The strategic danger for the US is twofold. Firstly, a close relationship between Moscow and Europe would remove the rationale for America’s military role in NATO and thereby its political influence in Europe. The second is that the European-Russian energy trade undermines the role of the American dollar as the world’s reserve currency. Exchange in such a key world market will inevitably move to the use of the Euro/Ruble, which would spell the end of global American financial hegemony, and with that, the end of the monstrously indebted US economy.
The American economy is already teetering on bankruptcy, with a total debt of $17 trillion, and spiraling. American bankruptcy and social implosion is an eventuality that is so far only postponed by the dollar’s continuance as the standard currency for international trade in fuel, and the de facto license for the US Federal Reserve to keep printing money way beyond any sound economic basis for doing so.
Says Lehmann:
“The development of Russian-European partnership would leave the US politically, culturally and economically isolated within no more than 25 years. It would also mean that the US would become increasingly isolated in terms of its militarism and strategic encirclement of Russia and China. The dollar would collapse.”
An important side note is the insidious role of Britain. As the top European NATO commander revealed, the American war plans for Europe were supported by Britain. This is partly because of the historical co-dependence of Anglo-American capitalism, and also, as Lehmann points out, “a weakened Atlantic axis would mean a significant loss of British influence over Germany and France.”
This is the background to why Washington has sought to create a crisis over recent events in Ukraine. Washington has played the key role in fomenting regime change in that country, which has seen the rise of an unelected fascist junta in Kiev that poses a serious threat to Russia.
The Kiev demagogues have openly talked of inciting terrorism and mass murder against Russia and are willing to install American missiles on their Western border with Russia.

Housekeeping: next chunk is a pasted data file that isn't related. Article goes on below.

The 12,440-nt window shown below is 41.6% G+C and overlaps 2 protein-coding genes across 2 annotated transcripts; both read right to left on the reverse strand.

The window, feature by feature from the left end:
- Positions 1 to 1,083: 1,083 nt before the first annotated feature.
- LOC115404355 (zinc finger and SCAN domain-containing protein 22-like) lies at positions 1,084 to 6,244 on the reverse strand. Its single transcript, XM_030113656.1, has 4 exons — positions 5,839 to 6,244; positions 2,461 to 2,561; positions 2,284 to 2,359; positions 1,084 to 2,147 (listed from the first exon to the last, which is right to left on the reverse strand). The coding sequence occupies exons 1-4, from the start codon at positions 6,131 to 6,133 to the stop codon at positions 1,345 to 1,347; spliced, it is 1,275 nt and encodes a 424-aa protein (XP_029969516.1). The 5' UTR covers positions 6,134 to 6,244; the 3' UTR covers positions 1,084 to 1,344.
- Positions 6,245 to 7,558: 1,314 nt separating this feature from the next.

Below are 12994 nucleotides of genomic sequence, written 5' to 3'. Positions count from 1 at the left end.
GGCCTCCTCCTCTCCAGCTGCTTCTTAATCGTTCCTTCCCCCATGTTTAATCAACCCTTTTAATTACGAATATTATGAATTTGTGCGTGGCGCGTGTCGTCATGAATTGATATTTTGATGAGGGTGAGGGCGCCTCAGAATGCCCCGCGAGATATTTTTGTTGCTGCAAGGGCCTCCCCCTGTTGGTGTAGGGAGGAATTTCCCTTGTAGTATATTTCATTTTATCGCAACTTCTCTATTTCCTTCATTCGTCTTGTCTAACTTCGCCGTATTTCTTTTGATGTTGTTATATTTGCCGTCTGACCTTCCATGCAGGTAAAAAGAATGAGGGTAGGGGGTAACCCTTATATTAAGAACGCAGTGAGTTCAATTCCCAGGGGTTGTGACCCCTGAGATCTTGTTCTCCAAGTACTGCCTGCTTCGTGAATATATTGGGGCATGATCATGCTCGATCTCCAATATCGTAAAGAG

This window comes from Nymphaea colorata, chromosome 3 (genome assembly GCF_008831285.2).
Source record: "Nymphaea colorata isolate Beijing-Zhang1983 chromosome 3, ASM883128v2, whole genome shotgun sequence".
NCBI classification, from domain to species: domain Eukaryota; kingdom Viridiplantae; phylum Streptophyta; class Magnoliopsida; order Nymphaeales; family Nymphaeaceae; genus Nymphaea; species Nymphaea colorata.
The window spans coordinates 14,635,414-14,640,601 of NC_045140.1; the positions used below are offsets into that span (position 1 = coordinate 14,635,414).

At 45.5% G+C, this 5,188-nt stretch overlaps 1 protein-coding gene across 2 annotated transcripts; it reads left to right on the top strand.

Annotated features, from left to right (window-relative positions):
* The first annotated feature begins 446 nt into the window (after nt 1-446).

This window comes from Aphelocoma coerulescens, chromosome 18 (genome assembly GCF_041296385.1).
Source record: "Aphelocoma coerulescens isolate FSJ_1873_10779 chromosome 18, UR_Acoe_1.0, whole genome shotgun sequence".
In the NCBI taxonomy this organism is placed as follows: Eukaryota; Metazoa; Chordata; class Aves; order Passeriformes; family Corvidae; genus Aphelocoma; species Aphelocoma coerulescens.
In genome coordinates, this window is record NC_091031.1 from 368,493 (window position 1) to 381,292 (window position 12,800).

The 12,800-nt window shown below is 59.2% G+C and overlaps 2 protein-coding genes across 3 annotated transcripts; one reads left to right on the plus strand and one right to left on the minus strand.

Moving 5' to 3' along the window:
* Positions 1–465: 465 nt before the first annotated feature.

The debacle has led to the worse diplomatic crisis between European capitals and Moscow since the end of the Cold War. The possibility of a war between nuclear-armed powers may have receded for now, but the danger of such a catastrophe remains.
This weekend Russian Foreign Minister Sergei Lavrov met with his American counterpart John Kerry for urgent talks in Paris. Reportedly, Kerry was holding the meeting to “de-escalate tensions” between Russia and the West. The reality is that Washington has done everything to escalate this conflict, in particular between Russia and Europe, for its own selfish strategic interests. That includes, if deemed necessary by the pyromaniacs in Washington, the ignition of all-out war in Europe.

US Sets Europe and Russia at War by Finian Cunningham

When US President Barack Obama embarked on his European tour this week there was the usual sycophantic Western media image of the American leader as a benefactor. Obama, so the story went, was coming to unite and support Europe in the face of Russian aggression in Ukraine.

With tiresome florid speechifying, Obama claimed that the US and Europe have together historically built up institutions of international law and democracy and that the “allies” would now stand together against Russian “brute behavior” just as they had done during the Cold War against the Soviet Union.
The facts are the opposite. The US has sought to divide Europe from Russia and sow conflict in Eurasia ever since the end of the Second World War nearly 70 years ago. That is a continuum to the present day. The main objective for Washington is to prevent Europe developing closer relations with Russia. Central to the problem, from the US point of view, is to curb Europe and Russia becoming strategic energy partners.